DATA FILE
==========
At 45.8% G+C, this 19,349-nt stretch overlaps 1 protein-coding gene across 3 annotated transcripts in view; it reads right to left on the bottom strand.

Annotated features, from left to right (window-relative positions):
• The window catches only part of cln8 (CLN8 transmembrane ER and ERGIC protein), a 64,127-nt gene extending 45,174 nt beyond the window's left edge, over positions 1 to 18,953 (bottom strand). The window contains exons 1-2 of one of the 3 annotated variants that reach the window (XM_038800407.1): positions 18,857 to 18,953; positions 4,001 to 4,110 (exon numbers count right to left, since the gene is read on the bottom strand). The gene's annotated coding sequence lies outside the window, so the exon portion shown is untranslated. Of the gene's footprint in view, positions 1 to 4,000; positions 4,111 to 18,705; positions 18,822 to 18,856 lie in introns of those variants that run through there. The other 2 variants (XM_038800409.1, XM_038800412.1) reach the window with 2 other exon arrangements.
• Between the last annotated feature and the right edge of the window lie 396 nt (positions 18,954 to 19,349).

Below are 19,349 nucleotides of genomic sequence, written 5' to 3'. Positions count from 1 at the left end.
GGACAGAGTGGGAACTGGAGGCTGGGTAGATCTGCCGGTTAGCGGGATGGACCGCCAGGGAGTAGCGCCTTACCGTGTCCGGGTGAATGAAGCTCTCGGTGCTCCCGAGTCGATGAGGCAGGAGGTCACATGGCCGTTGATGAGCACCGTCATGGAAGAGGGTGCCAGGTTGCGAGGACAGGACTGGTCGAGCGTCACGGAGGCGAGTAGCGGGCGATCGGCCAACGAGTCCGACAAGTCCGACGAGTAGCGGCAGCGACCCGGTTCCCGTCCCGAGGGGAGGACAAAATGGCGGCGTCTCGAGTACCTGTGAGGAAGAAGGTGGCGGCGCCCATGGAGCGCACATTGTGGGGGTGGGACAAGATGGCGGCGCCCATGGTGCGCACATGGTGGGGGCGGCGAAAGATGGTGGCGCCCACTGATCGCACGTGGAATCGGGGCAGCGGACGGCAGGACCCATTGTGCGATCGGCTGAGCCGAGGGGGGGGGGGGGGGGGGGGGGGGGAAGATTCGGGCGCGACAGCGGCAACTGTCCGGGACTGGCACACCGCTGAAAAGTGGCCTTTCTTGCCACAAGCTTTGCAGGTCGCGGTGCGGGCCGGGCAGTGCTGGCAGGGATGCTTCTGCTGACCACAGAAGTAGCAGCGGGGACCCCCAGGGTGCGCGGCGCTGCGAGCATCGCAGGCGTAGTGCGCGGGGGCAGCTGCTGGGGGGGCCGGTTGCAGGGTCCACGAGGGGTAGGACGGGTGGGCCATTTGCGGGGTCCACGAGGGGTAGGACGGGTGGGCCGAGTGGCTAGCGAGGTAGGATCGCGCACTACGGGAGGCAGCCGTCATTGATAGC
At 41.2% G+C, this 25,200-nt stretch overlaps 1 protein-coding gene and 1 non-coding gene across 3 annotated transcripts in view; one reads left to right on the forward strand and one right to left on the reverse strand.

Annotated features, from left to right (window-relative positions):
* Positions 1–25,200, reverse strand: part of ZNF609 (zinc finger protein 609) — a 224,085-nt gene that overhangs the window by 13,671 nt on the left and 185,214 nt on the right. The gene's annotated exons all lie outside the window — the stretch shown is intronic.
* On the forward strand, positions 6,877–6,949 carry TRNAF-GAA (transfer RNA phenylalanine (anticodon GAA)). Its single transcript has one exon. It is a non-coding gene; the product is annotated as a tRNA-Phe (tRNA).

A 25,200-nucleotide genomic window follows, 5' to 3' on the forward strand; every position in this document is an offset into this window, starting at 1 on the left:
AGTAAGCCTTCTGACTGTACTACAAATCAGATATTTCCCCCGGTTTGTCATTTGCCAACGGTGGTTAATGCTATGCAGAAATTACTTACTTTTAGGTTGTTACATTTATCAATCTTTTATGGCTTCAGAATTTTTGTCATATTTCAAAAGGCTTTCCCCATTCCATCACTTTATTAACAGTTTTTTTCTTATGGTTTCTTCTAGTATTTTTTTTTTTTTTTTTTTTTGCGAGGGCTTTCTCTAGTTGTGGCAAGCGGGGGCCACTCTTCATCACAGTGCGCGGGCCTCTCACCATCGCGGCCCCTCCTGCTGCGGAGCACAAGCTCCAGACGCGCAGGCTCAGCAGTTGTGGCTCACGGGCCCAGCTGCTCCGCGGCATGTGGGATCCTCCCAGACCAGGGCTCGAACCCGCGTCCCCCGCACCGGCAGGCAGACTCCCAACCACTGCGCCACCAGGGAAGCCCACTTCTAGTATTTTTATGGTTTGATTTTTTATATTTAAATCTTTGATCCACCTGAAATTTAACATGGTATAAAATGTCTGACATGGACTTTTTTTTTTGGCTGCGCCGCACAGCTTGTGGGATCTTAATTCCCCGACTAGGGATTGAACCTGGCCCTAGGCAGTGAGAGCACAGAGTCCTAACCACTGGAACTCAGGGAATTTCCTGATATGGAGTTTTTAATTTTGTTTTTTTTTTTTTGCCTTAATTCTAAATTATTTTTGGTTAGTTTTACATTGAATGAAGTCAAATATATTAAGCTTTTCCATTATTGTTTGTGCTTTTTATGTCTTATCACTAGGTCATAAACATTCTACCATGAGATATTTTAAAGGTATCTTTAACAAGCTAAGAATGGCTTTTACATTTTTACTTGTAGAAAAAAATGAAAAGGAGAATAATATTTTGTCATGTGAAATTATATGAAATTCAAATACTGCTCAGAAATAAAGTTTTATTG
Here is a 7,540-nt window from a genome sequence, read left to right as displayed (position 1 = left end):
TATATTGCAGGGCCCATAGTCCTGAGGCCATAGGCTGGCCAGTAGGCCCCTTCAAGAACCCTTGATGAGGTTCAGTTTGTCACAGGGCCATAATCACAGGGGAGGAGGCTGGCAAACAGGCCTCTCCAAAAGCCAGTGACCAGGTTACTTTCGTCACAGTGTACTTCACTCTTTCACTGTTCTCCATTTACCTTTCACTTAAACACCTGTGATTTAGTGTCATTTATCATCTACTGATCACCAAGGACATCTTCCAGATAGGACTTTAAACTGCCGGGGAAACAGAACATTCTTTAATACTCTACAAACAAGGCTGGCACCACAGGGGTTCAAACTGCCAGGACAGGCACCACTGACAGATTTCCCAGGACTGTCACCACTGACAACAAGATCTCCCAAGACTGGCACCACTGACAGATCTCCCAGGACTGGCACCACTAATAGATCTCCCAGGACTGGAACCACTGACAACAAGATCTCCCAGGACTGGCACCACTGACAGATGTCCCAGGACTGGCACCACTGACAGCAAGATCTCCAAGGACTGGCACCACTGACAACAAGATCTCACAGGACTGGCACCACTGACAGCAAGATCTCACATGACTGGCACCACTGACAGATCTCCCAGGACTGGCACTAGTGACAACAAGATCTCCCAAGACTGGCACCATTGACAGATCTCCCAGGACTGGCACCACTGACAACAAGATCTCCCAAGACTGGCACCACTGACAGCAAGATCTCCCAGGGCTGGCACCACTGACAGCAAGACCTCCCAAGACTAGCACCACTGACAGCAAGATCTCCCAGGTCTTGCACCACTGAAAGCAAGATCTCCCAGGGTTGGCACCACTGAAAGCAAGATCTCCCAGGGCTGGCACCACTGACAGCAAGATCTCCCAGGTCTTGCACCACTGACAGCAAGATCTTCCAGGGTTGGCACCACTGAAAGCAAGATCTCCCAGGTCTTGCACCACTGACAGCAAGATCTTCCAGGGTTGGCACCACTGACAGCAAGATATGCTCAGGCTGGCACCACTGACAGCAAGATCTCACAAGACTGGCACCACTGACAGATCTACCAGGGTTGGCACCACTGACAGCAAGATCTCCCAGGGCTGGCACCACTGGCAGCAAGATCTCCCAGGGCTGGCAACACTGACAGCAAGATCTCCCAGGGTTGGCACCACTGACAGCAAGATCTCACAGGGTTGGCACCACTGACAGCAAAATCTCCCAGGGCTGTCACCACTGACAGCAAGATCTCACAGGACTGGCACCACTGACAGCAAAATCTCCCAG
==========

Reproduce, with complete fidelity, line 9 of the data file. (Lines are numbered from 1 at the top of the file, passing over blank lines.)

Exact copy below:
* Positions 1–25,200, reverse strand: part of ZNF609 (zinc finger protein 609) — a 224,085-nt gene that overhangs the window by 13,671 nt on the left and 185,214 nt on the right. The gene's annotated exons all lie outside the window — the stretch shown is intronic.